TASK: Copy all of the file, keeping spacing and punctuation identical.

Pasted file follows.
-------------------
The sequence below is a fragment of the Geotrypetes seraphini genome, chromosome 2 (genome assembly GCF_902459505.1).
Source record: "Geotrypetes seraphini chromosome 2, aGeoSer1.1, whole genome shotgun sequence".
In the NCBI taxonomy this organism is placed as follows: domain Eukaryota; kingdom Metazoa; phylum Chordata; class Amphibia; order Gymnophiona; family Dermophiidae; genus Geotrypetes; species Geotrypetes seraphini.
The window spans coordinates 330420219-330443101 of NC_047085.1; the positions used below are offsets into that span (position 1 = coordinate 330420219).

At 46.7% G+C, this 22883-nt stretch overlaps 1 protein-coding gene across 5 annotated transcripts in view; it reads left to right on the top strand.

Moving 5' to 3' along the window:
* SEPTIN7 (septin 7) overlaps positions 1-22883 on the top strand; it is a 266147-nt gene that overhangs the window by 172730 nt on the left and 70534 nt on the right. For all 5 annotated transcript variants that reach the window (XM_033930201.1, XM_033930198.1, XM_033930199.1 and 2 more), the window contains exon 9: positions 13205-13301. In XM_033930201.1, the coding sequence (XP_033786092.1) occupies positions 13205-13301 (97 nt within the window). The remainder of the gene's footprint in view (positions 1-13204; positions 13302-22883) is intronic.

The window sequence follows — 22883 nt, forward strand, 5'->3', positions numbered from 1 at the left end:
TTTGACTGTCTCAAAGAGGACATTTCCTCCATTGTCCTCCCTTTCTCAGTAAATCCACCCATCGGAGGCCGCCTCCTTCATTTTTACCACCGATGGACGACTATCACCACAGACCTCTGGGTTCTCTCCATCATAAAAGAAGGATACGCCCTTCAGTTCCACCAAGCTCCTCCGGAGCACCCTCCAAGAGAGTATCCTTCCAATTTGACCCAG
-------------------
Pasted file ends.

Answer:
The sequence below is a fragment of the Geotrypetes seraphini genome, chromosome 2 (genome assembly GCF_902459505.1).
Source record: "Geotrypetes seraphini chromosome 2, aGeoSer1.1, whole genome shotgun sequence".
In the NCBI taxonomy this organism is placed as follows: domain Eukaryota; kingdom Metazoa; phylum Chordata; class Amphibia; order Gymnophiona; family Dermophiidae; genus Geotrypetes; species Geotrypetes seraphini.
The window spans coordinates 330420219-330443101 of NC_047085.1; the positions used below are offsets into that span (position 1 = coordinate 330420219).

At 46.7% G+C, this 22883-nt stretch overlaps 1 protein-coding gene across 5 annotated transcripts in view; it reads left to right on the top strand.

Moving 5' to 3' along the window:
* SEPTIN7 (septin 7) overlaps positions 1-22883 on the top strand; it is a 266147-nt gene that overhangs the window by 172730 nt on the left and 70534 nt on the right. For all 5 annotated transcript variants that reach the window (XM_033930201.1, XM_033930198.1, XM_033930199.1 and 2 more), the window contains exon 9: positions 13205-13301. In XM_033930201.1, the coding sequence (XP_033786092.1) occupies positions 13205-13301 (97 nt within the window). The remainder of the gene's footprint in view (positions 1-13204; positions 13302-22883) is intronic.

The window sequence follows — 22883 nt, forward strand, 5'->3', positions numbered from 1 at the left end:
TTTGACTGTCTCAAAGAGGACATTTCCTCCATTGTCCTCCCTTTCTCAGTAAATCCACCCATCGGAGGCCGCCTCCTTCATTTTTACCACCGATGGACGACTATCACCACAGACCTCTGGGTTCTCTCCATCATAAAAGAAGGATACGCCCTTCAGTTCCACCAAGCTCCTCCGGAGCACCCTCCAAGAGAGTATCCTTCCAATTTGACCCAG